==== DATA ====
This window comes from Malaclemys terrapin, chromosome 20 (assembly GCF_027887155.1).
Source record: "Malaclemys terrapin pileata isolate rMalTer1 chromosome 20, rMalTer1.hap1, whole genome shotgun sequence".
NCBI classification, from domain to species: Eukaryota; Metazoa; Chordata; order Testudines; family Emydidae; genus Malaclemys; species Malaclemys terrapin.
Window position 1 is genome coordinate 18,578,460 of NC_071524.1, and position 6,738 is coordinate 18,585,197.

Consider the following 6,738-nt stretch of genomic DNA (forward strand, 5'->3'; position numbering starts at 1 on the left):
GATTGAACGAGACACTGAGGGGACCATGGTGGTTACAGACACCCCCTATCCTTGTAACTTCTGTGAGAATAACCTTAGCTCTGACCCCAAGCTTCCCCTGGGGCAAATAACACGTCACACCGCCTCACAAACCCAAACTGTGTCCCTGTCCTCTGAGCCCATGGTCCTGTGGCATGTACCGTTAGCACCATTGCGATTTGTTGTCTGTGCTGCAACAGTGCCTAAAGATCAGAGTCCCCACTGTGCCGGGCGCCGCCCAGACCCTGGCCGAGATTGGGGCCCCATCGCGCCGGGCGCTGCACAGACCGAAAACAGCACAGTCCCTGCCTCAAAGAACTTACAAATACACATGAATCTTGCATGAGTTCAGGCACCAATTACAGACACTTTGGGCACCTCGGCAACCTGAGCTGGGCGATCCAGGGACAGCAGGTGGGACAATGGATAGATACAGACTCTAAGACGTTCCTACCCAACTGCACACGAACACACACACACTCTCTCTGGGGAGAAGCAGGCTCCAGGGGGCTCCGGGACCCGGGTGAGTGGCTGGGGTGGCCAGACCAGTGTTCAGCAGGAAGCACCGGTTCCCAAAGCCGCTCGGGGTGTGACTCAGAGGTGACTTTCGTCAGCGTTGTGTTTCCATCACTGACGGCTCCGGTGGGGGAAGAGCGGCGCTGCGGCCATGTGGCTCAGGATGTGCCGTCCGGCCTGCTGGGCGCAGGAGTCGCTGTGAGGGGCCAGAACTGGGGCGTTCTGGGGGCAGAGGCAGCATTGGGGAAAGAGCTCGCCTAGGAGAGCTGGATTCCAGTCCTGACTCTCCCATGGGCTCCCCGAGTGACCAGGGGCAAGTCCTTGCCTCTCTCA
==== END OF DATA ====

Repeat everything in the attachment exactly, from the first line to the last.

This window comes from Malaclemys terrapin, chromosome 20 (assembly GCF_027887155.1).
Source record: "Malaclemys terrapin pileata isolate rMalTer1 chromosome 20, rMalTer1.hap1, whole genome shotgun sequence".
NCBI classification, from domain to species: Eukaryota; Metazoa; Chordata; order Testudines; family Emydidae; genus Malaclemys; species Malaclemys terrapin.
Window position 1 is genome coordinate 18,578,460 of NC_071524.1, and position 6,738 is coordinate 18,585,197.

Consider the following 6,738-nt stretch of genomic DNA (forward strand, 5'->3'; position numbering starts at 1 on the left):
GATTGAACGAGACACTGAGGGGACCATGGTGGTTACAGACACCCCCTATCCTTGTAACTTCTGTGAGAATAACCTTAGCTCTGACCCCAAGCTTCCCCTGGGGCAAATAACACGTCACACCGCCTCACAAACCCAAACTGTGTCCCTGTCCTCTGAGCCCATGGTCCTGTGGCATGTACCGTTAGCACCATTGCGATTTGTTGTCTGTGCTGCAACAGTGCCTAAAGATCAGAGTCCCCACTGTGCCGGGCGCCGCCCAGACCCTGGCCGAGATTGGGGCCCCATCGCGCCGGGCGCTGCACAGACCGAAAACAGCACAGTCCCTGCCTCAAAGAACTTACAAATACACATGAATCTTGCATGAGTTCAGGCACCAATTACAGACACTTTGGGCACCTCGGCAACCTGAGCTGGGCGATCCAGGGACAGCAGGTGGGACAATGGATAGATACAGACTCTAAGACGTTCCTACCCAACTGCACACGAACACACACACACTCTCTCTGGGGAGAAGCAGGCTCCAGGGGGCTCCGGGACCCGGGTGAGTGGCTGGGGTGGCCAGACCAGTGTTCAGCAGGAAGCACCGGTTCCCAAAGCCGCTCGGGGTGTGACTCAGAGGTGACTTTCGTCAGCGTTGTGTTTCCATCACTGACGGCTCCGGTGGGGGAAGAGCGGCGCTGCGGCCATGTGGCTCAGGATGTGCCGTCCGGCCTGCTGGGCGCAGGAGTCGCTGTGAGGGGCCAGAACTGGGGCGTTCTGGGGGCAGAGGCAGCATTGGGGAAAGAGCTCGCCTAGGAGAGCTGGATTCCAGTCCTGACTCTCCCATGGGCTCCCCGAGTGACCAGGGGCAAGTCCTTGCCTCTCTCA